As with all great humour, this skit has truth at its core. The approach of the US Attorney to advertising is strongly influenced by the US legal system and American society and culture. A more litigious culture, a lower threshold for claims (and far higher potential pay-outs) and a looser approach to what is and isn’t a justiciable issue make the law, particularly contentious matters, a much more lucrative endeavour in the States than in the UK.
UK Lawyers, generally speaking, regard themselves as servants of the law first and foremost, agents of their firm next, then as representatives of their client. In the US, this approach is flipped and there is much greater emphasis on fighting the client's corner first and foremost. As a result, UK advertising is much more reserved, circumspect and almost reticent.
American society arguably creates the atmosphere for their legal culture to thrive – the lack of a true welfare state, lack of universal healthcare and the “American dream” culture means that there is a far greater necessity for claims and litigation and also that the rewards of a successful outcome are far higher. For example, someone hurt at work in the UK has statutory sick pay, protection from dismissal, free healthcare and prescriptions and, as such, will probably be less of a mind to pursue a claim. Someone with the same injury in the US may find themselves summarily dismissed and in receipt of an enormous medical bill. Small wonder that they prefer the Sledgehammer-wielding Rottweiler persona over the conciliatory tone of UK personal injury lawyer marketing.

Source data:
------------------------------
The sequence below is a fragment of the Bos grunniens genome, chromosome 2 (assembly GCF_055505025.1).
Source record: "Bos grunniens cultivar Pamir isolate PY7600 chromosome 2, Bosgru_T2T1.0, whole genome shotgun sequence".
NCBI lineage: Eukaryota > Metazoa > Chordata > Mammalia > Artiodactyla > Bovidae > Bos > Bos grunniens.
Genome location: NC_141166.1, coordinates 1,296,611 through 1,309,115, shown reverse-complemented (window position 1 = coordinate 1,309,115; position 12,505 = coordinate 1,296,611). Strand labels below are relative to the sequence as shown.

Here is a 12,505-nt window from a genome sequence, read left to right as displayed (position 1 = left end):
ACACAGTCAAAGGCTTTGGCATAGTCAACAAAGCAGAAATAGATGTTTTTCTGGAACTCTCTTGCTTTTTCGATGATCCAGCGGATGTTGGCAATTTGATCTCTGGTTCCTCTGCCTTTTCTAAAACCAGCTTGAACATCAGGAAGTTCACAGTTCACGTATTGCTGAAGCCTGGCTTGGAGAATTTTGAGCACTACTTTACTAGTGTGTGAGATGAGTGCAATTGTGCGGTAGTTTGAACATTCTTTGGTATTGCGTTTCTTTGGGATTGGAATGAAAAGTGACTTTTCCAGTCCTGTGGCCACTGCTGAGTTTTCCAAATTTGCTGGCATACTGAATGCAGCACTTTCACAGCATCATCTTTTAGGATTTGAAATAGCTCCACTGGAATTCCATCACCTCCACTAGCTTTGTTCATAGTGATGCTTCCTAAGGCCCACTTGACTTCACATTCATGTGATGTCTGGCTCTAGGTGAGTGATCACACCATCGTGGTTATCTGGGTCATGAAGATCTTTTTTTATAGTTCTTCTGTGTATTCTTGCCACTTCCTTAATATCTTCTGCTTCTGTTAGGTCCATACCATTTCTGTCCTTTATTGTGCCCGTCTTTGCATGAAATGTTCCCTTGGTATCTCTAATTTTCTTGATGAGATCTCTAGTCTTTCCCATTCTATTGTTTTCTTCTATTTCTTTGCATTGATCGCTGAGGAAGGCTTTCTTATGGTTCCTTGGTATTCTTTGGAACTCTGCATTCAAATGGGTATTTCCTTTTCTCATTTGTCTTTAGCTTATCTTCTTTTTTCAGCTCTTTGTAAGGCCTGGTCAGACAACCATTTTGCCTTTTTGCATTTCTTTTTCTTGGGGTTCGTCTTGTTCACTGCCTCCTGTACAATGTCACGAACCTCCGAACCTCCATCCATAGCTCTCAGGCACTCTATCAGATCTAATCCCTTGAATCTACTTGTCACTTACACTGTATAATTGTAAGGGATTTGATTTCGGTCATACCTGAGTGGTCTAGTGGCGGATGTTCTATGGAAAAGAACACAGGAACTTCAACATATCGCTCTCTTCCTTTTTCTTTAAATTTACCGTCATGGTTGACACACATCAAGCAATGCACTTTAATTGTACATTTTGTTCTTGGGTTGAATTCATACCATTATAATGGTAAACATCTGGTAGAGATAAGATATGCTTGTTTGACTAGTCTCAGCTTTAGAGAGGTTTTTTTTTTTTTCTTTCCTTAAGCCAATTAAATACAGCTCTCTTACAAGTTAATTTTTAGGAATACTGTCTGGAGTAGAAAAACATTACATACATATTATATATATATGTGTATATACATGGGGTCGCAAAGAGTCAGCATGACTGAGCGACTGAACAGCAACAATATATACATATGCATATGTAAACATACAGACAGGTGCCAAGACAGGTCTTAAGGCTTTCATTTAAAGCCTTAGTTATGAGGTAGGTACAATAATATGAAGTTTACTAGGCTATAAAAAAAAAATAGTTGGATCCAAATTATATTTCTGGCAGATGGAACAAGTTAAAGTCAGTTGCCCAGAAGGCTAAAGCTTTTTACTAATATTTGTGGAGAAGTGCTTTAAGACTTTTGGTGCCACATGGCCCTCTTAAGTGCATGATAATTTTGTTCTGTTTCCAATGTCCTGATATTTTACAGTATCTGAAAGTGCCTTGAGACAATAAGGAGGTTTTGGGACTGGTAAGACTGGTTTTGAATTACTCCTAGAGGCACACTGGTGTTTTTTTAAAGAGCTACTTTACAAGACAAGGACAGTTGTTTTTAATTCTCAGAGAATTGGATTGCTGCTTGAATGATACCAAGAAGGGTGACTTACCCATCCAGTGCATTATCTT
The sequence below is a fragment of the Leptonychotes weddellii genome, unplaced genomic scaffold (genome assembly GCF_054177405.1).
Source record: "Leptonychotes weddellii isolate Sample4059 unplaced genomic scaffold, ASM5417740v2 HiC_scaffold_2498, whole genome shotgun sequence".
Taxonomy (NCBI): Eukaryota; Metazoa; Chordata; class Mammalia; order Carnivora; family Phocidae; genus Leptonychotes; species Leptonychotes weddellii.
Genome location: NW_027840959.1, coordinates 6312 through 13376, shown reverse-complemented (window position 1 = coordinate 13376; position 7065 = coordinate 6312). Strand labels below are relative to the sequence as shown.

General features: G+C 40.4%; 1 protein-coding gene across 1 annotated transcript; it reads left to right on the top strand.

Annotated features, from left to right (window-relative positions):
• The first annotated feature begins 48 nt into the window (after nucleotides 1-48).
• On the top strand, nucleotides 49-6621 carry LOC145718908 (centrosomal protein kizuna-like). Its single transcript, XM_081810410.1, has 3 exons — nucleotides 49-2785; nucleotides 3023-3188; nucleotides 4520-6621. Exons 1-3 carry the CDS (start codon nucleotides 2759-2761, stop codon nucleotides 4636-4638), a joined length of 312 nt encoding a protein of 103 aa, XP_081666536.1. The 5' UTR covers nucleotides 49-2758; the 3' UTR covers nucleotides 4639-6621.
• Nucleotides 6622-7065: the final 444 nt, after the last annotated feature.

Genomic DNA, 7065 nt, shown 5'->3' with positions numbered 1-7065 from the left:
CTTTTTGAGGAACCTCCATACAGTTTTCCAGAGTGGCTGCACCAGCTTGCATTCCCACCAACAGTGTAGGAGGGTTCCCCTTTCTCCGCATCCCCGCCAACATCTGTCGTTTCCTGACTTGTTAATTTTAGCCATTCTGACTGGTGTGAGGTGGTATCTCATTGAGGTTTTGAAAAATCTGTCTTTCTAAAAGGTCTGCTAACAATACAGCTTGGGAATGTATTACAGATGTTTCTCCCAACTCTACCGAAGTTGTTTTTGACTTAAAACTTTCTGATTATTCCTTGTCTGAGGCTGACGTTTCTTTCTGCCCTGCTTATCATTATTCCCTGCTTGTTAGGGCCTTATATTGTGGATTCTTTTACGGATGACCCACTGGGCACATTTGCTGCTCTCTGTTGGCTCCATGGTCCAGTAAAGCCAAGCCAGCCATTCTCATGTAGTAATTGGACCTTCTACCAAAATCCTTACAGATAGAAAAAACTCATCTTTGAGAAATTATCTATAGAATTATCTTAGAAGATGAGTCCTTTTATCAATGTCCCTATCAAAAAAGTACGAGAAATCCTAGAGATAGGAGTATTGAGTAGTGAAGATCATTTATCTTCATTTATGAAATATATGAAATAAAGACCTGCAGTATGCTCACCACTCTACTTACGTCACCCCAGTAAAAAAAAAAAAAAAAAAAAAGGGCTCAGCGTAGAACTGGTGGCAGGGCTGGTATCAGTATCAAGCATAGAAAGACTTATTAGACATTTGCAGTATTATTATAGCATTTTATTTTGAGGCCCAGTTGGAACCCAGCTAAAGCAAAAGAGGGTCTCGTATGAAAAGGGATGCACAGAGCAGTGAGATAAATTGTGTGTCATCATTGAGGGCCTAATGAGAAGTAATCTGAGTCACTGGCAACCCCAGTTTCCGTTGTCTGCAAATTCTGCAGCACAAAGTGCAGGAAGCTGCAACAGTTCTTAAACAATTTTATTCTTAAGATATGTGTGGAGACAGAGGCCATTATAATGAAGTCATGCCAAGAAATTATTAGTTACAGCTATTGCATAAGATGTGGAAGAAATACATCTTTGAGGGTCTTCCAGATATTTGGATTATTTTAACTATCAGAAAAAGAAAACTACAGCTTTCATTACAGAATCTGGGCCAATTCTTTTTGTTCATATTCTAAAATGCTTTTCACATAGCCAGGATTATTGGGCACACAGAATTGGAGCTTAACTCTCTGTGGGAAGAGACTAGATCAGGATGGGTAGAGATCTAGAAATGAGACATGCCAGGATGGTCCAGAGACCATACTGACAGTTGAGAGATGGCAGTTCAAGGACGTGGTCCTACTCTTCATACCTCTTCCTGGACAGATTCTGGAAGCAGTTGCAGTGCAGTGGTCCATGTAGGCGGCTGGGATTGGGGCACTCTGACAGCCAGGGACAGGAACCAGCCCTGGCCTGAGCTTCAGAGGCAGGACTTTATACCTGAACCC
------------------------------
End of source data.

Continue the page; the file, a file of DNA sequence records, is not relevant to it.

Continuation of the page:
Another factor that creates the environment for lawyers like Bryan Wilson to succeed is that we live in the “YouTube generation”. While today’s legal consumers are better informed, more discerning, more likely to shop around and more internet savvy, the natural corollary is that they have reduced tolerance to traditional marketing, experience greater competition for their attention and respond better to immediacy, emotion and virality rather than more considered and thoughtful advertising. This is particularly true where distress purchases are concerned. The younger generation, millennials, in particular, communicate in blurbs and soundbites, which fits nicely with someone like the “Texas Law Hawk’s” style.
How can UK Lawyers Advertise Like US Attorneys?
The first step I would suggest is for UK Solicitors to simply get over the initial discomfort of being in the public domain. In the UK, most lawyers with a public profile either fail to leverage it for marketing purposes or are unable to (Advocates and Barristers, for example). Either that or their attempts at marketing are aimed at other lawyers – by writing for trade publications, for example. The first step for a UK lawyer to breaking out and creating a marketable profile is, of course, a strong web presence and to cast off the reluctance to self-promote (see what I did there?) Finding a particular niche, becoming the go-to person in that niche then trading on the reputation can’t hurt either.
While creating a viral ad for its own sake is not something we would necessarily recommend, there is a tangible benefit to creating a “buzz” around your marketing campaign. People will naturally link to and share funny, interesting, unusual content and the more searches, shares, clicks, likes your site gets, the better (generally speaking) it will perform in search engines.
Sooner or later, some lawyer in the UK is going to adopt a similar advertising tactic – and do very well out of it. Possibly at the cost of the respect of their peers, but do well they shall. Will it be you?